Dangerous chemicals found in baby supplies, pet food packaging

ATLANTA — Dangerous chemicals may be in your baby’s clothes and that bag of dog food.

They are called forever chemicals, and they are linked to cancer and other serious health problems. Forever chemicals are known as PFAS and are highly toxic.

New testing found them in baby supplies – everything from bedding to clothes to toys – and in the packaging of some popular brands of dog and cat food.

Ladarius Jackson told Channel 2 investigative reporter Sophia Choi that his dog Cecilia is full of energy as she plays fetch at midtown Atlanta’s Piedmont Park.

But what Jackson feeds her at night could slow her down with forever chemicals.

“It’s actually kind of scary to know that. I didn’t know that actually,” Jackson said.

The Environmental Working Group, a nonprofit focused on protecting public health, had an independent lab test bags of seven popular pet food brands.

The tests found fluorine which indicates the presence of PFAS in all of them, including Cecilia’s kibble.

“That’s what I use. That’s exactly what I use,” Jackson said.


Further testing found specific PFAS in four brands.

“PFAS is so toxic at such low levels that any level really is cause for concern,” said Sydney Evans with the Environmental Working Group.

She said forever chemicals build up in our bodies and our pets over time and never break down in the environment.

“There are quite a few health concerns. Earlier on studies were showing links to various kinds of cancer to thyroid issues,” said Evans.

The Pet Food Institute, which represents pet food makers, sent Channel 2 Action News a statement, saying:

“As pet food makers and pet owners themselves, Pet Food Institute members are committed to the production of safe, nutritious pet food that meets or exceeds all state and federal product safety regulations. PFI understands that some pet owners may have concerns about the presence of PFAS in pet food packaging. For decades, specific PFAS have been authorized by the Food and Drug Administration (FDA) for food contact applications, such as use in cookware (e.g., “Teflon”) and food packaging materials for their non-stick and oil- and water-repellant properties. It is important to note that before FDA approves food-contact ingredient applications, the agency requires the manufacturer to submit an extensive review of scientific data to ensure that all the substances present in the food-contact material are safe for their intended use. Food packaging with FDA-approved food contact substances is designed and manufactured to protect the safety and integrity of food, and pet food makers encourage packaging suppliers to continuously look for superior packaging options. We look forward to advancements and innovations in science that lead to the availability of alternative, vetted packaging materials that are approved by the FDA, like the materials currently in use.”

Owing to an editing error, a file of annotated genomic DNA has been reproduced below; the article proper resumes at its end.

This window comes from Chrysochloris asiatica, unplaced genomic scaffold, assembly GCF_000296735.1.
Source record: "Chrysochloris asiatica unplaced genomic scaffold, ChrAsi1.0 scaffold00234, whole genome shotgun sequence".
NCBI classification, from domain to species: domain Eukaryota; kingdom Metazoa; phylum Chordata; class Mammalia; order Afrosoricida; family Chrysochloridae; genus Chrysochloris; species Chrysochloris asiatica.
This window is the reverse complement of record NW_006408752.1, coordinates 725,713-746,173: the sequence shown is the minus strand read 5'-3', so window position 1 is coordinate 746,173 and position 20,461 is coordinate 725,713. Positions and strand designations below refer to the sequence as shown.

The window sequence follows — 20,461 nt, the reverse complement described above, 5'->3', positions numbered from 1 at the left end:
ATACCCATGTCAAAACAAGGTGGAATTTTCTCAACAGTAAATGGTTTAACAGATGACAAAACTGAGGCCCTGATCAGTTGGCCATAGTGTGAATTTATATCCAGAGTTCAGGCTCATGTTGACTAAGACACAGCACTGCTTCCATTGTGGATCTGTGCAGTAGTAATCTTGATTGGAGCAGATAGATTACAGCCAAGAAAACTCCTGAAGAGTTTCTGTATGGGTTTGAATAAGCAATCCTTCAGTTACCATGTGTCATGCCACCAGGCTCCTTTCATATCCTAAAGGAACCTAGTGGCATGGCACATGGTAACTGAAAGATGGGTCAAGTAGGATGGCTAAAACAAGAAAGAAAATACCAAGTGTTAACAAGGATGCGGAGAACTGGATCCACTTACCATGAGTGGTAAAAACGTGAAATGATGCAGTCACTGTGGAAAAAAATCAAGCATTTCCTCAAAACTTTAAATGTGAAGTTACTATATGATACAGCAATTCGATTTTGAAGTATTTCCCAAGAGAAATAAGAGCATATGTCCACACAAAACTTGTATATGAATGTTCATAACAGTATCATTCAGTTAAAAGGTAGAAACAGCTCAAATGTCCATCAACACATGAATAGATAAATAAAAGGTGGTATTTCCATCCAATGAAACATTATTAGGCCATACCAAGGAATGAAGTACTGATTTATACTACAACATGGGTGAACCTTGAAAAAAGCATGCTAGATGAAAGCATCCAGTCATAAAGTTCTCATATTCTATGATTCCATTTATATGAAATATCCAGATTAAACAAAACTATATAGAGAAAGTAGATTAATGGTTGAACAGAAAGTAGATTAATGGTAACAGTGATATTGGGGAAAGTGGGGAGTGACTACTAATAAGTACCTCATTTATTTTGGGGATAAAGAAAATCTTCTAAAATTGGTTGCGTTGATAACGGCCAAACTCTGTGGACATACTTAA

The nonprofit also sent 34 samples of baby items including clothes, bedding, and toys to a lab. Again, all contained fluorine.

Further testing found detectable levels of PFAS in 10 samples.

Forever chemicals end up as dust in our homes where we can breathe them.

The biggest concern is pets and children crawling around on the floor.


“And with that hand-to-mouth behavior, exploring the world through their hands, through their mouths, playing with toys, crawling on the ground, they’re more likely to ingest the PFAS,” Evans said.

“It’s horrifying,” said Sally Baldwin, a mother and dog owner. “And the only thing we seem to be able to do is educate ourselves.”

Channel 2 Action News took the PFAS test results to Georgia U.S. Sen. Jon Ossoff, who is also a father.

“I’ve got a 14-month-old baby girl, and it’s a worst nightmare for a parent,” Ossoff said.

He shared exclusively with Channel 2 Action News a letter he sent to the EPA Administrator urging the agency to do more to identify products with PFAS.

“I’m taking this action now because we need to understand definitely whether, in baby’s clothes or crib sheets or other products, there is hazards to their health posed by these PFAS chemicals,” Ossoff said.

Forever chemicals are in everything from some drinking water to personal care products.

But Evans said you should try to limit your exposure.

“All of that is going to make a difference for your exposure levels, for your body burden, and ultimately the risks for health effects in the end,” Evans said.

For our pets, holistic veterinarian Dr. Judy Morgan said to do your homework.

“Definitely stop purchasing the foods that were found to have these very high levels of the PFAS in them and switch to something that is going to be a healthier alternative for your pet,” Morgan said.

That is something Jackson said he is going to do.

“Now, I know what to keep it away and let my friends know, ‘Hey, look, don’t use that,’” Jackson said.

Evans said you can reduce your exposure to PFAS by filtering your water.

You also can stay away from stain-resistant and waterproof products since they tend to have more.

You can cook at home to avoid PFAS in food wrappers and take-out containers.

You also can make dusting a regular part of your cleaning routine to get it out of your house.